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How is Fatty Liver related to Excess Fructose in Diet Intake?

May 16, 2018

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Fatty liver is an extremely common condition that affects 20-30% of all adults. Fatty liver is usually diagnosed on an ultrasound scan of the liver. The liver tests in the blood may or may not be abnormal. Individuals of any age can be affected including young children and adolescents. Most individuals do not have specific symptoms and majority of individuals are often reassured by their doctors of the benign nature of the disease. A certain type of fatty liver is related to excess consumption, but the more common one, which is known as non-alcoholic fatty liver disease or NAFLD affects people who do not drink or drink very little alcohol. Such individuals may have only fatty liver or more commonly suffer from diabetes, high blood pressure, and high cholesterol and triglycerides.

The increasing prevalence of fatty liver is generally linked to overnutrition and sedentary lifestyle. It may be intuitive to believe that a high fat diet can lead to fatty liver; however recent research has highlighted the role of excess carbohydrates in our diet as the cause of fatty liver. Carbohydrates are generally the sweet substances in our diet such as table sugar, fruits, juices, carbonated drinks, candies and related food items. Among the sugars, it is one particular type called fructose that has been found to be most damaging to the liver. Fructose is a simple sugar present in fruits and honey. Table sugar (sucrose) also contain fructose. High fructose corn syrup (HFCS) is a sweetener used in many canned foods. Fructose intake has increased remarkably in the last century and currently it constitutes about 15% of total calorie intake of a typical western diet with higher intakes amongst younger individuals and adolescents.

Non-alcoholic fatty liver disease or NAFLD is strongly related to a condition called metabolic syndrome in which affected individuals are overweight and have diabetes or pre-diabetes, high blood pressure, and elevated triglyceride levels in the blood. An affected individual may actually not be quite overweight; instead he or she may just have a large belly or have what is known as abdominal obesity. This form of obesity is extremely common in Asians and Middle Eastern people.

Scientific studies both in animals and humans have shown that a fructose in diet irrespective of other sugars and fats independently is associated with increased fat accumulation in the liver. It has been shown that it takes about 8-24 weeks on a high fructose diet to develop fatty liver. High fructose intake is also associated with development of high blood pressure and elevation of triglycerides in blood, both of which are components of metabolic syndrome. It has even been shown in studies that despite taking a low calorie diet, an individual can still develop fatty liver if the fructose content of diet is high. Another interesting fact is that diabetics who have high blood glucose levels convert the excess glucose to fructose in their liver and this fructose then damages the liver. There are good observational studies that individuals with high intake of sugar sweetened beverage drinks  have a higher prevalence of fatty liver. This is alarming because NAFLD is now the most common chronic liver disease in adolescents and this may be related to increased use of sweetened beverages in this age group.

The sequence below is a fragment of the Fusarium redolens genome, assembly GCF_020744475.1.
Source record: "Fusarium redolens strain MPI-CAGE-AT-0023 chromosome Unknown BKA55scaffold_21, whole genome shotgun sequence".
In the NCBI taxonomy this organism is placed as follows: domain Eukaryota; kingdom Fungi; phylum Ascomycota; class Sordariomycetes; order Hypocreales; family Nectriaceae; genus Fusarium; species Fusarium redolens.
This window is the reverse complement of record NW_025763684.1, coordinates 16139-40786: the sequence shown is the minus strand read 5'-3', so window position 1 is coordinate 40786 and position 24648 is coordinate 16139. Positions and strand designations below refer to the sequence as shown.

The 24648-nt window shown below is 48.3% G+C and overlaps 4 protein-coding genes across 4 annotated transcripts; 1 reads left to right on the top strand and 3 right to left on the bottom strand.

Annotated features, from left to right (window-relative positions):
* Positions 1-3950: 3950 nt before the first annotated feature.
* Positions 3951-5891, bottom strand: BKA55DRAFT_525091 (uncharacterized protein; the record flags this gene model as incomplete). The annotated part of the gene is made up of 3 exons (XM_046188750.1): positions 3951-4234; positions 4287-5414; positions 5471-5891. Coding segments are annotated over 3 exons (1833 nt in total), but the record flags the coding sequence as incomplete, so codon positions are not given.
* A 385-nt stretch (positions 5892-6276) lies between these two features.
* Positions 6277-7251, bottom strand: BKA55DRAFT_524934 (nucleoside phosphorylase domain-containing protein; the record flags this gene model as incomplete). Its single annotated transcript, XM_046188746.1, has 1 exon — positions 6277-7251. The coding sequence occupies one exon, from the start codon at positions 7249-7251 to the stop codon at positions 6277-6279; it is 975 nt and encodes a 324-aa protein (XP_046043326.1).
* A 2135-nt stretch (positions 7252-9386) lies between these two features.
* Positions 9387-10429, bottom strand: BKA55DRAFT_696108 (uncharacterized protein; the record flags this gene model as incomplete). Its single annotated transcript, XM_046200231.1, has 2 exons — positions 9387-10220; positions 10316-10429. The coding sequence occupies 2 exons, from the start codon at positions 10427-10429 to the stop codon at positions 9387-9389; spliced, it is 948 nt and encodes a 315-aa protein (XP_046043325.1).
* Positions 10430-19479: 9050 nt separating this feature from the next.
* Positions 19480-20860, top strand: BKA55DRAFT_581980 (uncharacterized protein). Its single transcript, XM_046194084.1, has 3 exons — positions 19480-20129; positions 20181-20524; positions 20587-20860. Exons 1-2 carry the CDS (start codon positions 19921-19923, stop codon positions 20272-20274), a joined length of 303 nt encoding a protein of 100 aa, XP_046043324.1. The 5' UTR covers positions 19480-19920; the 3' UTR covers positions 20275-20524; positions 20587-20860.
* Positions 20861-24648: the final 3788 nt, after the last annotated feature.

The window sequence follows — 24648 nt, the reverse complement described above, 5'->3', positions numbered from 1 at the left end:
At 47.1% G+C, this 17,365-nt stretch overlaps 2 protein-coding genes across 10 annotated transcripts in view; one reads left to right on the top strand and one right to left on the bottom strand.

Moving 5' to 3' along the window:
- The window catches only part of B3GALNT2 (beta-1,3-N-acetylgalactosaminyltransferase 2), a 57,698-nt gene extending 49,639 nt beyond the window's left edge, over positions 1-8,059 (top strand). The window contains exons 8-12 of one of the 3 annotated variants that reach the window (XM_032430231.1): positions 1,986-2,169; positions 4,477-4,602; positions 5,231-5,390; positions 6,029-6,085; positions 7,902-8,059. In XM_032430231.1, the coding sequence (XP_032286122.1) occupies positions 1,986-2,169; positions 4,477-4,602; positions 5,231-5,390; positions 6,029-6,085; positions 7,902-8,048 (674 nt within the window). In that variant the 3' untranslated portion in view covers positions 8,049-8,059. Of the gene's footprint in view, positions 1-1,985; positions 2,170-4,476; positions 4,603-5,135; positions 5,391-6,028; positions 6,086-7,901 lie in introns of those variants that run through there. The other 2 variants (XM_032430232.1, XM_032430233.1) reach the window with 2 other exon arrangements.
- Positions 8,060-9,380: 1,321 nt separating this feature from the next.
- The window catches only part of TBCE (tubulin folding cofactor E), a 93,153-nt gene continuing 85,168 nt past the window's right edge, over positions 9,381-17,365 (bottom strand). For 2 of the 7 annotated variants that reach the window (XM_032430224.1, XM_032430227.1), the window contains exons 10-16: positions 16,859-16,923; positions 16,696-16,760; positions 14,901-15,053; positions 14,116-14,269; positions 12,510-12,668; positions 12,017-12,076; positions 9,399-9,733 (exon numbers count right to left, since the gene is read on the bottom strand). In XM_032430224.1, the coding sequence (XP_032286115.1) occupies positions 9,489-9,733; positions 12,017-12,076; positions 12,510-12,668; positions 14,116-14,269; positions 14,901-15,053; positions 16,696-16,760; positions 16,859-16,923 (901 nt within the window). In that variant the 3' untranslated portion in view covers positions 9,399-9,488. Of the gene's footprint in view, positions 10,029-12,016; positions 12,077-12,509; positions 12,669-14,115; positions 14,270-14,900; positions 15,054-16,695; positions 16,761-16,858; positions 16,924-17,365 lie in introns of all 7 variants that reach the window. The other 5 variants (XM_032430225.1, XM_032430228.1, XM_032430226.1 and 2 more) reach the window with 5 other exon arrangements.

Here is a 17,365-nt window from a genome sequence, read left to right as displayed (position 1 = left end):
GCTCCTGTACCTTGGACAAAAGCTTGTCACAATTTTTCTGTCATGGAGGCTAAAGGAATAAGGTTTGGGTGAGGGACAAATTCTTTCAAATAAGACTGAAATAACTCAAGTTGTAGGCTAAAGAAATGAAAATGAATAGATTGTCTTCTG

The question that comes up is whether fruits also bad for liver since fruit sugar is actually fructose. Whole fruits are less likely to induce metabolic syndrome because of the lower fructose content per fruit (compared to a soft drink) and because they also contain constituents (flavonols, epicatechin, vitamin C, and other antioxidants) that may combat the effects of fructose.

It has been shown further that a diet rich in fats along with fructose is even more damaging to the liver. Similarly excess glucose intake is also converted in the body to fructose. A high salt diet has also been shown to exacerbate fructose induced liver damage.

Fatty liver is of two types. The first type is simple fatty liver, also known as NAFL (non-alcoholic fatty liver). NAFL does not usually progress to more advanced forms of liver disease. The second type of fatty liver is known as NASH (non-alcoholic steatohepatitis). NASH is the progressive form of fatty liver and leads to liver fibrosis and eventually to end stage liver disease or cirrhosis. Excess dietary fructose has been associated with NASH. Diabetes is also associated with NASH.

In summary, there has been a marked rise in sugar and high fructose corn syrup (HFCS) intake that has paralleled the rise of fatty liver disease. Experimentally, the fructose component of sugar and HFCS appears to have a major role in inducing fatty liver by both stimulating fat accumulation and inducing liver damage (inflammation). Clinically the intake of sugar sweetened beverages is strongly linked with NAFLD. Reducing sugar or HFCS intake may have major benefits for patients with fatty liver and specially those suffering from the advanced form of fatty liver known as NASH. While whole fruits can be consumed in good proportions, use of sweetened fruit juices, carbonated sweet beverages and food containing HFCS should be curtailed as much as possible. Special emphasis should be given to the fast food diet of children that is rich in fats and sweetened beverages.

Dr. Kaiser Raja (author) is a Senior Consultant in Liver Diseases and Transplantation associated with the Integrated Liver Care Program of the Aster DM Healthcare Group. He is available for consultation in Aster CMI Hospital, Bangalore, Aster Hospital, Mankhool, Dubai and Aster Medical Centre, Hamdan Street, Abu Dhabi.

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